My friend’s husband is verbally abusive. I don’t think he means to be nasty because in general he’s a very nice guy. But when he talks to his wife, or any other female, he is so patronizing, loud and in your face that it’s abusive.
He knows better than anyone about anything and everything. And he needs you to know that he knows better. Sometimes he actually has something interesting to share, but you can’t hear the words through the nasty intonation.
Once I was over there, and she was making a lasagna. It was so full that it started to bubble over. He had a good idea for catching the overflow, but instead of telling her gently, he was yelling loudly at her.
I pretended to get a work call and left.
I don’t know what to do as her friend.
No abuse should be tolerated or accepted, period. But it’s rarely that cut and dried. You could try to ask her in an offhand way if everything was OK with her husband that day you were over. You could casually say he seemed upset about something. Gauge her response. You’ll know what to do.
Also, if he’s ever that rude to you, speak up.
FEEDBACK Regarding the nervous dad and his learning-to-drive daughter (Nov. 14):
Reader – “I taught my wife, my two children and am now teaching my niece to drive all on a vehicle with manual transmission. My wife and sons all got their license on the first attempt. My niece has yet to do her test. Here are a few thoughts that may be helpful:
“1. Get the daughter’s eyesight and hearing tested. If she is on the autism spectrum or has ADD or ADHD she'll not process information the same. She may need longer and possibly a professional with expertise in processing disorder instruction.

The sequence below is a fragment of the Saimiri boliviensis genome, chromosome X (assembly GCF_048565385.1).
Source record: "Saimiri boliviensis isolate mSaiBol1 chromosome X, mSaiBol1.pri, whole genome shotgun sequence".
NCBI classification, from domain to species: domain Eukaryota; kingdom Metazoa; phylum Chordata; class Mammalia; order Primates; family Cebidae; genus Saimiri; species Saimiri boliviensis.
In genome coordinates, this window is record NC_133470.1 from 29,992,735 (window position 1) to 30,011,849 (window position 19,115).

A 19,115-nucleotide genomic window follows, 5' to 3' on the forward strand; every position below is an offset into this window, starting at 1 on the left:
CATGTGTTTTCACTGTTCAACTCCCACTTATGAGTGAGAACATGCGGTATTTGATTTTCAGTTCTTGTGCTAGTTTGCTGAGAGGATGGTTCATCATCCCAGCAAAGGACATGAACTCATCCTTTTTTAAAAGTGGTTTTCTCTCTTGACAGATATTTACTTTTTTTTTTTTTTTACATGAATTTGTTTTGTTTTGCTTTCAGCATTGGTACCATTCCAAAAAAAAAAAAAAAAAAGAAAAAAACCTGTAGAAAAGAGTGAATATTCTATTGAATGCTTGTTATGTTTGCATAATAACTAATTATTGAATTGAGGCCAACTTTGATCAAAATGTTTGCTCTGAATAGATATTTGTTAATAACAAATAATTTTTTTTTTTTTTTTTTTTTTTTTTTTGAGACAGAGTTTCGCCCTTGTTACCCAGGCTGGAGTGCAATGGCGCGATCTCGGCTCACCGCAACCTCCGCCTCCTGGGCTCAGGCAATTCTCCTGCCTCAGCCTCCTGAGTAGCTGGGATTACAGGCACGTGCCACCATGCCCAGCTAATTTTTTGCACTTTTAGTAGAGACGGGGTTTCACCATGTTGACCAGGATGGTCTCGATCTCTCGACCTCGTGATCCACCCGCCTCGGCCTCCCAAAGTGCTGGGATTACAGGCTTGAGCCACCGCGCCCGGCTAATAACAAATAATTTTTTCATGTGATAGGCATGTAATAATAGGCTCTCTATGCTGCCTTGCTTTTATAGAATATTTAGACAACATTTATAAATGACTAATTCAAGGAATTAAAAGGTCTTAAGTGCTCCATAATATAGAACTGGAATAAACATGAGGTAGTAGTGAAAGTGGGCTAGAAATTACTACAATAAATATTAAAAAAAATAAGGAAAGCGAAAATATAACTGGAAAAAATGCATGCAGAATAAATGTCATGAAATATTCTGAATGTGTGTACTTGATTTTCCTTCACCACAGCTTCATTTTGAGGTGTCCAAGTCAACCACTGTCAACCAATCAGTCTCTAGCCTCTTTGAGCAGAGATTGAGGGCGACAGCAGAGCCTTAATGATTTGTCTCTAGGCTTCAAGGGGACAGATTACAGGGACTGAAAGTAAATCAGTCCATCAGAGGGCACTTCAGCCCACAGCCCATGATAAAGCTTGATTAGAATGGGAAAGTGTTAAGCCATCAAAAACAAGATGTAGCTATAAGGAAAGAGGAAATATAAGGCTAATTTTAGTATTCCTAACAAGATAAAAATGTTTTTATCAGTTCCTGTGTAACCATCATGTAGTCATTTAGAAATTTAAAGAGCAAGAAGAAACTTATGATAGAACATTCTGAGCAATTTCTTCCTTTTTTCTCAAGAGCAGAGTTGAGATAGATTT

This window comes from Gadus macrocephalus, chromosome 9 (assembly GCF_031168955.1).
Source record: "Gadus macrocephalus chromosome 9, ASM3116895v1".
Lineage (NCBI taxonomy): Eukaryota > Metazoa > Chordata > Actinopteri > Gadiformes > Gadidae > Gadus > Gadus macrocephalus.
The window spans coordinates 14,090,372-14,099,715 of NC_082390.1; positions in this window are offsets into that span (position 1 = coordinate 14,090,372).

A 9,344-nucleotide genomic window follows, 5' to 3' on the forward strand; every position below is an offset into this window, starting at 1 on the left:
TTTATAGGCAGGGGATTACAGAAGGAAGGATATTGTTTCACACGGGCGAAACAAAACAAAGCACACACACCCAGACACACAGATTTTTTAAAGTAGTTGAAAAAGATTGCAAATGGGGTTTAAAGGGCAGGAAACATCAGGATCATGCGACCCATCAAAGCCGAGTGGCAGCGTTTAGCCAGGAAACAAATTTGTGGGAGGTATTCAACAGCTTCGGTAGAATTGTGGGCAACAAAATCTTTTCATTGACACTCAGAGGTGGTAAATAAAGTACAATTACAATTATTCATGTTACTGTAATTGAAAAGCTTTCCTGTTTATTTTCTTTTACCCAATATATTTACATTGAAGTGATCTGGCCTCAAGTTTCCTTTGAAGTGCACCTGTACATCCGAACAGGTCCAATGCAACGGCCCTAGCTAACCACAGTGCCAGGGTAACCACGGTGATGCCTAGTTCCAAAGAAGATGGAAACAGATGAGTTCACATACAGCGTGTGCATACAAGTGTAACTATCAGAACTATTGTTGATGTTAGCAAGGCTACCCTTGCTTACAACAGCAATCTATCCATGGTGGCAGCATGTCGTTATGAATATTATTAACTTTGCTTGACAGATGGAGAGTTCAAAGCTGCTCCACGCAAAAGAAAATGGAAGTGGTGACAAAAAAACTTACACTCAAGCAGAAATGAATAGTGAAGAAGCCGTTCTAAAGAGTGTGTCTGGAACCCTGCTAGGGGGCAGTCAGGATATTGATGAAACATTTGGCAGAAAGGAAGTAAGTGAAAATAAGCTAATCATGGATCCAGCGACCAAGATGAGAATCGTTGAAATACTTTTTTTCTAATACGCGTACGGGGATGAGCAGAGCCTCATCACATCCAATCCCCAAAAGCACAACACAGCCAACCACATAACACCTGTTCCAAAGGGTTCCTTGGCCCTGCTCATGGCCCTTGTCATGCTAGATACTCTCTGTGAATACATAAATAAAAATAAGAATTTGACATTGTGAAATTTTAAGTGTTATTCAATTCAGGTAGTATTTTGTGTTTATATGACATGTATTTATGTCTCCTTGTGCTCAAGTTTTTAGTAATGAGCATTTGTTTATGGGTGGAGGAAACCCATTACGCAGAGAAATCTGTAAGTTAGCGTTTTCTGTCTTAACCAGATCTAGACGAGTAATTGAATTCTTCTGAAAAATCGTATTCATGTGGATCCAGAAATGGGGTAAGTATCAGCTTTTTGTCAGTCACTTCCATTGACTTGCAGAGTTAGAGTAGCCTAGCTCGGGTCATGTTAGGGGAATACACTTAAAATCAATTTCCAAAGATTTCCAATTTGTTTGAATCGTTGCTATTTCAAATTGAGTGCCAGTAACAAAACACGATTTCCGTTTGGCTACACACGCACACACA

“2. The daughter may not be ready regardless of her reaching this age milestone. My sister is a very nervous driver, and this put my niece off of learning to drive. She’s much older than 16 and is only now deciding to take the test.
“3. Learning to drive is like becoming a new parent. There is so much information to process, and some has to be learned by trial and error. Classes help but every parent has learned the limitations of parenting classes. Often the best instruction occurs situationally.
“4. Not all parents are suited to be driving instructors. There is a lot to process and the daughter may be getting too much information too soon in situations she is not ready for.
“5. Nothing is said about the dad taking the daughter out for practice driving sessions. He may not be the best arbiter of how his daughter is driving based on limited observation and second-hand information. The dad may not have noticed, but maybe his wife gets 'white as a ghost nervous’ when he drives.
Experienced at hiding the white knuckles
FEEDBACK On feedback (Nov. 11) regarding the girl who came home from camp changed (Oct. 18):
Reader – “I have never responded regarding a column before but feel absolutely compelled to do so now in support of the recent retired teacher’s comment.
“My heart sank when I read this about the girl who came back from camp with a changed personality. It IS obvious to anyone with any experience in any capacity in this area that she has been sexually abused. To think otherwise is naive. Ignoring this possibility will cause a lifetime of grief for this girl.”
FEEDBACK Regarding the toxic mother-in-law (Nov. 10):
Reader No. 1 – “The daughter-in-law could do more. Every time the mother-in-law complains about the other daughter-in-law, she could make a positive comment like, ‘Oh, I find Jane very loving toward Fred, and she really works hard with her children to teach them right from wrong.'
“If she feels that her mother-in-law is also badmouthing her, she could approach the other daughter-in-law. She could explain that she is in her corner and perhaps they should align, making only positive comments about one another when their mother-in-law goes on her sour, negative rants. If they support one another, the mother-in-law might cut it out. At the very least, they will be trying to do something loving and positive. That's what I would do, anyway.”
Lisi – Great idea! Thanks!
Reader No. 2 – “Maybe investigate early-stage dementia.”
Lisi – Another possibility